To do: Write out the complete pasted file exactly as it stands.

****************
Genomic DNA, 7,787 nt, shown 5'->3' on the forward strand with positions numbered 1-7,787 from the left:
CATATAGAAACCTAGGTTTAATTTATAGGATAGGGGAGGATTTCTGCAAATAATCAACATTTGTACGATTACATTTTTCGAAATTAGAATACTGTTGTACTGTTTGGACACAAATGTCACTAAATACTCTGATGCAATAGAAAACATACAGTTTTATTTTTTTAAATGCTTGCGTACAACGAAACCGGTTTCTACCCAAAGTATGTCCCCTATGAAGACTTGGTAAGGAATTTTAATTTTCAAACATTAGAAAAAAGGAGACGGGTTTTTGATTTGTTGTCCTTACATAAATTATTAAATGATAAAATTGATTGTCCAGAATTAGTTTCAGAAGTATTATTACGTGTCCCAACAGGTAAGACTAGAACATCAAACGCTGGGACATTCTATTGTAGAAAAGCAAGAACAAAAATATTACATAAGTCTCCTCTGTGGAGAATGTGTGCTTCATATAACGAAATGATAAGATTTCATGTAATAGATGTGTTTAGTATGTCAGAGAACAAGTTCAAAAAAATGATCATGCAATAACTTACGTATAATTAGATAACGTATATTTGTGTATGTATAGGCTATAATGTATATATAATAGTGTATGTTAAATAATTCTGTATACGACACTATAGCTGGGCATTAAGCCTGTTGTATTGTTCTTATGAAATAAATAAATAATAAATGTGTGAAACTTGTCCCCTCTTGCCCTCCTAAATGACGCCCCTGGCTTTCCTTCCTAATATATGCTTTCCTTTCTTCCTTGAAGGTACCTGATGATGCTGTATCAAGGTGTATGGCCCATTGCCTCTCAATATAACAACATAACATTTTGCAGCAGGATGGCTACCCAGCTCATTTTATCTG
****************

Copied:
Genomic DNA, 7,787 nt, shown 5'->3' on the forward strand with positions numbered 1-7,787 from the left:
CATATAGAAACCTAGGTTTAATTTATAGGATAGGGGAGGATTTCTGCAAATAATCAACATTTGTACGATTACATTTTTCGAAATTAGAATACTGTTGTACTGTTTGGACACAAATGTCACTAAATACTCTGATGCAATAGAAAACATACAGTTTTATTTTTTTAAATGCTTGCGTACAACGAAACCGGTTTCTACCCAAAGTATGTCCCCTATGAAGACTTGGTAAGGAATTTTAATTTTCAAACATTAGAAAAAAGGAGACGGGTTTTTGATTTGTTGTCCTTACATAAATTATTAAATGATAAAATTGATTGTCCAGAATTAGTTTCAGAAGTATTATTACGTGTCCCAACAGGTAAGACTAGAACATCAAACGCTGGGACATTCTATTGTAGAAAAGCAAGAACAAAAATATTACATAAGTCTCCTCTGTGGAGAATGTGTGCTTCATATAACGAAATGATAAGATTTCATGTAATAGATGTGTTTAGTATGTCAGAGAACAAGTTCAAAAAAATGATCATGCAATAACTTACGTATAATTAGATAACGTATATTTGTGTATGTATAGGCTATAATGTATATATAATAGTGTATGTTAAATAATTCTGTATACGACACTATAGCTGGGCATTAAGCCTGTTGTATTGTTCTTATGAAATAAATAAATAATAAATGTGTGAAACTTGTCCCCTCTTGCCCTCCTAAATGACGCCCCTGGCTTTCCTTCCTAATATATGCTTTCCTTTCTTCCTTGAAGGTACCTGATGATGCTGTATCAAGGTGTATGGCCCATTGCCTCTCAATATAACAACATAACATTTTGCAGCAGGATGGCTACCCAGCTCATTTTATCTG